The husband and I abandoned our children yesterday and took the train to the big smoke.

(We didn’t really abandon them.  My sister was in charge)

(Actually you could say we abandoned her with them… but everybody survived so it’s all good)

First stop in our whistle stop 24 hours of freedom was the Hockney exhibition at the Tate Britain.  Highly recommended.  Amazing.  Inspiring.

It’s been years since I’d been at the Tate Modern and it was a real pleasure.


Really cool light installation by Ceryth Wyn Evans too.  (you can read more about it here).

There’s something about art museum that I find strangely calming and restorative.

We had lunch  – oh the joy of an unhurried lunch… – at Milos.  Mouth-watering grilled  octopus starter… mmmhhh…


… and perhaps a delicious glass of icy cold greek white… shhh…

We were staying at The Gore Hotel, near the Royal Albert Hall, and our room “The Judy Garland Suite”… was bonkers.  Everything our house isn’t, which was fun.  For a night.


In the evening we rendezvous with lovely friends and enjoyed a night of (more) delicious food (more) wine and lots and lots of music at the Royal Albert Hall.


Paul Weller is Mr M’s favourite artist (all the way back from the Jam days and then The Style Council… ) so he was in Paul heaven.

This morning…


… after a gorgeous breakfast of egg florentine (me) and full English (Mr M) …

we walked…


and ‘tubed’ it…


… and walked again to the Tate Modern…  (don’t you love London? I mean… in the picture above there are so many different styles of buildings jammed together… so eclectic…)


(first time on the Millennium Bridge for me… I’m easily pleased)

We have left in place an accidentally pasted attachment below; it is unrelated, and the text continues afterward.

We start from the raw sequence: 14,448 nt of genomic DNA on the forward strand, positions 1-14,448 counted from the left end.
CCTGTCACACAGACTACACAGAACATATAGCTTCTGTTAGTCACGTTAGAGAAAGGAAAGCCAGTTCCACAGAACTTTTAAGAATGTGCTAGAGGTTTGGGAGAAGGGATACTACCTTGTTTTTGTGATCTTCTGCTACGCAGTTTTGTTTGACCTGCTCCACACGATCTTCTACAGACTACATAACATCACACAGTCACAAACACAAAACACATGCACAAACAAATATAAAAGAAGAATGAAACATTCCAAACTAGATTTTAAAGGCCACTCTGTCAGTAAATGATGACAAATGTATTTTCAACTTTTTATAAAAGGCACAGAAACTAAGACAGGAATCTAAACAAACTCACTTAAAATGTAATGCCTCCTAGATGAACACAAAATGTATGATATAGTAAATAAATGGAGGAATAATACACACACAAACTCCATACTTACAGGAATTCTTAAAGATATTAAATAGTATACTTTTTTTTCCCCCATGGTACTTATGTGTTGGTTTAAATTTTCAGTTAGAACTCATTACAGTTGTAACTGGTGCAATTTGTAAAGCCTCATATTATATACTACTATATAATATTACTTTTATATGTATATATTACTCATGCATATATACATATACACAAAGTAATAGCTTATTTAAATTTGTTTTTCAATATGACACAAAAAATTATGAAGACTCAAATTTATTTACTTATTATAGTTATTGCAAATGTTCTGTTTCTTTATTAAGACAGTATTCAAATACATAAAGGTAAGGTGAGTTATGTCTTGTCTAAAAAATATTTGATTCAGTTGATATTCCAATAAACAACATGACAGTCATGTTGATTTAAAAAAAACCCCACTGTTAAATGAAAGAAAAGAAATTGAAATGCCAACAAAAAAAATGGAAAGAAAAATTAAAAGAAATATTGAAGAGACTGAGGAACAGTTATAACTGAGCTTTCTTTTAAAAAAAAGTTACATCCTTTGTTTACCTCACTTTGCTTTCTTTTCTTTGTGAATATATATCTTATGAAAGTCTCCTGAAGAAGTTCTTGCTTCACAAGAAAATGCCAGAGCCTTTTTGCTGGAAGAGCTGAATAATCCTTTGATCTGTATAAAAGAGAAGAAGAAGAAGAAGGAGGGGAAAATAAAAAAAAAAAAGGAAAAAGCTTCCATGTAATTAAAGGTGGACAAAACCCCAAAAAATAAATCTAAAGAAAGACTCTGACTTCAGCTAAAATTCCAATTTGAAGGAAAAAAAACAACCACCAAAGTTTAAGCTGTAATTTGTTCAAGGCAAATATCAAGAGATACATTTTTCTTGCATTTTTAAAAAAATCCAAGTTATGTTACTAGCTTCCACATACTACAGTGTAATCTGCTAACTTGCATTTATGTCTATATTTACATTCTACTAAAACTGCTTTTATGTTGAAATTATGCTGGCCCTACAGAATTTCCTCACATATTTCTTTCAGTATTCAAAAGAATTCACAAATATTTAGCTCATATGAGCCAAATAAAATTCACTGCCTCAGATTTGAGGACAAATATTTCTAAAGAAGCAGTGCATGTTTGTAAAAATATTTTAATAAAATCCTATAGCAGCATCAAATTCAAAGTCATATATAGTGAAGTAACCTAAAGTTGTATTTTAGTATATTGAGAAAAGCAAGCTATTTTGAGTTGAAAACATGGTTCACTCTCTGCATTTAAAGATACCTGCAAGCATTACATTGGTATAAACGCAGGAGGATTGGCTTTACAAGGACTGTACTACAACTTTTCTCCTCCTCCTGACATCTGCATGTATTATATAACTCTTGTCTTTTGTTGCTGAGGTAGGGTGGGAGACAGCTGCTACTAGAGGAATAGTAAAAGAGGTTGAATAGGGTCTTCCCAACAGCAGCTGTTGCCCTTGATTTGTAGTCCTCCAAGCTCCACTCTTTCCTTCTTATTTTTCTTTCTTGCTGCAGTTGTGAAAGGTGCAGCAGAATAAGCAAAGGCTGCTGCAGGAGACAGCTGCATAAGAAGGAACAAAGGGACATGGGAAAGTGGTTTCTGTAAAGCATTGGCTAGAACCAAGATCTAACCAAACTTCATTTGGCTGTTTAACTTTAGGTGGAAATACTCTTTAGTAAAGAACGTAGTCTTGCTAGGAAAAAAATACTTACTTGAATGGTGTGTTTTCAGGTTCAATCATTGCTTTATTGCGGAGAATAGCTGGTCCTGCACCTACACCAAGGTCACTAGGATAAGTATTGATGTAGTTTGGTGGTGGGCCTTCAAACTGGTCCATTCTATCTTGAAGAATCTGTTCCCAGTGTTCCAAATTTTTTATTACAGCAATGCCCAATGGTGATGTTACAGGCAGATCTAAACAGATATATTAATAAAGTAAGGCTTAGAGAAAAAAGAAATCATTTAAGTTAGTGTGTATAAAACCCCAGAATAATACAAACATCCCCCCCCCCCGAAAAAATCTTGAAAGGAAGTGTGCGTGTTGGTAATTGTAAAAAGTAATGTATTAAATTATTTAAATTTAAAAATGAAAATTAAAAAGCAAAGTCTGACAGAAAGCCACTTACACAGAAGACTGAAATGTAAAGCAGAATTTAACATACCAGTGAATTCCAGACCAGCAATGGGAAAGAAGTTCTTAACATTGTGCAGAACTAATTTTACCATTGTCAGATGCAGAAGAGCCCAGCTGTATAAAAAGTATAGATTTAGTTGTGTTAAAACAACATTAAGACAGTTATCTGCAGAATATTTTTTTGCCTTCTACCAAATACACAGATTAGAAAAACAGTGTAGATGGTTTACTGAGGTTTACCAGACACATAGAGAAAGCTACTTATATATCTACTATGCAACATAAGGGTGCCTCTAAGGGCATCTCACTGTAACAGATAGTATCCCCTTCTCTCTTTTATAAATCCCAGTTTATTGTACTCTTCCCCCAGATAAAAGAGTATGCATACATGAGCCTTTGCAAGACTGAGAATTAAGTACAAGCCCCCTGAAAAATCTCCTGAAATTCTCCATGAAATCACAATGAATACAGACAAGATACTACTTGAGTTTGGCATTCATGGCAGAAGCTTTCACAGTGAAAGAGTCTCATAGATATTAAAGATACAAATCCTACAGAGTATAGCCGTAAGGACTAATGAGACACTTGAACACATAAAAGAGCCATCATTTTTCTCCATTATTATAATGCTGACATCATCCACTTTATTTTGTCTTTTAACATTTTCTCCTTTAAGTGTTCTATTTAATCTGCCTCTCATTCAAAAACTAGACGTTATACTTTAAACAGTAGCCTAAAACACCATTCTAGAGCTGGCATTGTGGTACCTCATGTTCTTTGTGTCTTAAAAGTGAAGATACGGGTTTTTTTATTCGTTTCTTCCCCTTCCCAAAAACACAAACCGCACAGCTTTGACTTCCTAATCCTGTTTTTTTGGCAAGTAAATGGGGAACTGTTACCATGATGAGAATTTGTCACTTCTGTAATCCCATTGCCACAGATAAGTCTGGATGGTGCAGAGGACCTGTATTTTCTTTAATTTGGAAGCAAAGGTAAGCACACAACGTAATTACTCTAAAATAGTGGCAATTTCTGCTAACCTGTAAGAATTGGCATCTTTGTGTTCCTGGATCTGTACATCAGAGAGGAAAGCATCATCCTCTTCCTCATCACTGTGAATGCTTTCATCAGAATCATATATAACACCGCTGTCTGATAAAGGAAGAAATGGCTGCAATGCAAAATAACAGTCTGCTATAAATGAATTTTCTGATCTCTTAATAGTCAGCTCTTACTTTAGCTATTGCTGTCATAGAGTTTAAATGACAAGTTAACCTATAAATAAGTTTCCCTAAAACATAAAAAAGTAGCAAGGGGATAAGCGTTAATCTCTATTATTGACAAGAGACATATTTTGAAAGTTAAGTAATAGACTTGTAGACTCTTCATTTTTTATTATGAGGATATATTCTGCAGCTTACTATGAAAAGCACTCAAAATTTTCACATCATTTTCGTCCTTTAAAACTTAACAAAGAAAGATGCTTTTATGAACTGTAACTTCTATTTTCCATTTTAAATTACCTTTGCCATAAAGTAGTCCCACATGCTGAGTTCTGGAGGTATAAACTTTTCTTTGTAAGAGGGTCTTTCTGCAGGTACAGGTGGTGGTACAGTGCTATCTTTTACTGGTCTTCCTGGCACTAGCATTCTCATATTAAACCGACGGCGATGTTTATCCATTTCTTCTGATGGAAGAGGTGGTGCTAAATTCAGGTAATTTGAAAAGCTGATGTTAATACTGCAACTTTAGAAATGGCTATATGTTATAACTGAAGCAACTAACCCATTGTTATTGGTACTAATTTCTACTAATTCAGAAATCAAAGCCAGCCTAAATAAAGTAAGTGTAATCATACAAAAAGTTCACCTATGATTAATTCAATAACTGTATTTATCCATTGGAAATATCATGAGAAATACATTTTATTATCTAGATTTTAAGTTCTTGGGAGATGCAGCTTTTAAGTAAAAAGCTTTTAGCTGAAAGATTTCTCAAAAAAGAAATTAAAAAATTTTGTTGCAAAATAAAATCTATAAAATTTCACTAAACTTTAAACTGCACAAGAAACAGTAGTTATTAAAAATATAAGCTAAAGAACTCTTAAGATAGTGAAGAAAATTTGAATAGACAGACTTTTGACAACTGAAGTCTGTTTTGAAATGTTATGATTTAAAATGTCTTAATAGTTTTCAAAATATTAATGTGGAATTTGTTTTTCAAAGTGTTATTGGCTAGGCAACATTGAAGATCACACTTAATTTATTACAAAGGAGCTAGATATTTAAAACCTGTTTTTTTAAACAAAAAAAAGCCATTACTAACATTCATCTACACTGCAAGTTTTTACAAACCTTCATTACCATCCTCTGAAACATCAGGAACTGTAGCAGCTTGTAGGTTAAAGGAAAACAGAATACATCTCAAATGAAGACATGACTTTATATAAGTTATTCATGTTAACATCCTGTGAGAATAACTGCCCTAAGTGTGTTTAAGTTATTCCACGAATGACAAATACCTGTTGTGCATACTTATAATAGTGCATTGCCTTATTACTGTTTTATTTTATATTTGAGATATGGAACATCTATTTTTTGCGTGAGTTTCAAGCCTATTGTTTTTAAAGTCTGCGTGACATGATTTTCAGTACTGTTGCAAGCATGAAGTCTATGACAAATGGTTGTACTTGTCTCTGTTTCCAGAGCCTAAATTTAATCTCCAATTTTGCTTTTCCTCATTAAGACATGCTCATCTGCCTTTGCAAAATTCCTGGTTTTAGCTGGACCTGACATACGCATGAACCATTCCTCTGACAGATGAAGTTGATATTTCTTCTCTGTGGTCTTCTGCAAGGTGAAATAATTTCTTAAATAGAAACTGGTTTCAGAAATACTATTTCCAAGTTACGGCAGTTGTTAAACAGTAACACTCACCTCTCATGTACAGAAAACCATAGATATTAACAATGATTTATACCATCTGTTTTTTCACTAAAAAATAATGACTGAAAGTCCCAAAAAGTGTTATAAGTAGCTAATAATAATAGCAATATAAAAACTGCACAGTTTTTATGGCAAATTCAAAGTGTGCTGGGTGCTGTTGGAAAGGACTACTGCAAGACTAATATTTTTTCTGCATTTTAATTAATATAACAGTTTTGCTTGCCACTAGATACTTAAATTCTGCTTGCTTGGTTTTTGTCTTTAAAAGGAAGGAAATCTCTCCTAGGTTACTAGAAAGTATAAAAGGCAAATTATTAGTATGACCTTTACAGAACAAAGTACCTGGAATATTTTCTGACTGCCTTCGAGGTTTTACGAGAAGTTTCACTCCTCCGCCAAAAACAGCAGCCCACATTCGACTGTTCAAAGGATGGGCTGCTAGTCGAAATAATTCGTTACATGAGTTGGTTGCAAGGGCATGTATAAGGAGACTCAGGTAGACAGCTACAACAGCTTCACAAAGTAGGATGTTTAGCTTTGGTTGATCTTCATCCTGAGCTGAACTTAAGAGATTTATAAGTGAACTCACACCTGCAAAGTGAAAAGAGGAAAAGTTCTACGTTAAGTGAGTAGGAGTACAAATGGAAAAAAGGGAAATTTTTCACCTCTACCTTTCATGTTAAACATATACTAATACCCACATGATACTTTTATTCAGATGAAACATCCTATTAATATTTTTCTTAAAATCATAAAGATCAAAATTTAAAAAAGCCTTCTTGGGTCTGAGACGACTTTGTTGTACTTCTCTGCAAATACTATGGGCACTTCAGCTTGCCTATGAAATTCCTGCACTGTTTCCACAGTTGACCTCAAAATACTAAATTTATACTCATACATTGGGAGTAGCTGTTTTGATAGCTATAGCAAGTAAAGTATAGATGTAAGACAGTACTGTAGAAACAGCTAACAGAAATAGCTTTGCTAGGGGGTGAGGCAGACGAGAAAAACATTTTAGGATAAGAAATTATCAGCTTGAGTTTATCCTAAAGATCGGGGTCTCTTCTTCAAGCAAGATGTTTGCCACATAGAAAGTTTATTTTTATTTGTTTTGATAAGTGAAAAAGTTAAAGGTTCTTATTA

We managed to catch the last day of the Rauschenberg exhibition… very cool.

Retrospectives on artists are always fascinating; it’s so interesting to see how an artist evolves throughout his life.  More often than not we are familiar with one particular stage, don’t you think?  Take Hockney, for example… I always thought about he swimming pool paintings… or his famous portraits of people like Ozzy Clark and Celia Birtwell.. but there is so much more.. his works with photographs are amazing and his latest paintings and works with videos is so interesting…  With Rauschember … same thing… I always thought about his screen printed pictures (which I LOVE)… and didn’t know about his amazing collages and his foray into dance and scenography and sculptures…

Stupidly I ‘forgot’, for want of a better word, that art is not static, that artists always look at different ways to express themselves …  The last two days were a good reminder.


Good times, folks.  Most excellent 24 hours.  We made it home tired but re-charged, do you know what I mean?




One thought on “– 52 – postcards from London

  1. Glad you had a good time! We went to the Hockney last month and it was interesting as you say to see how his work has changed, both Hubby and I prefer his later work to his earlier, but it was good to see the difference and where he has come from.


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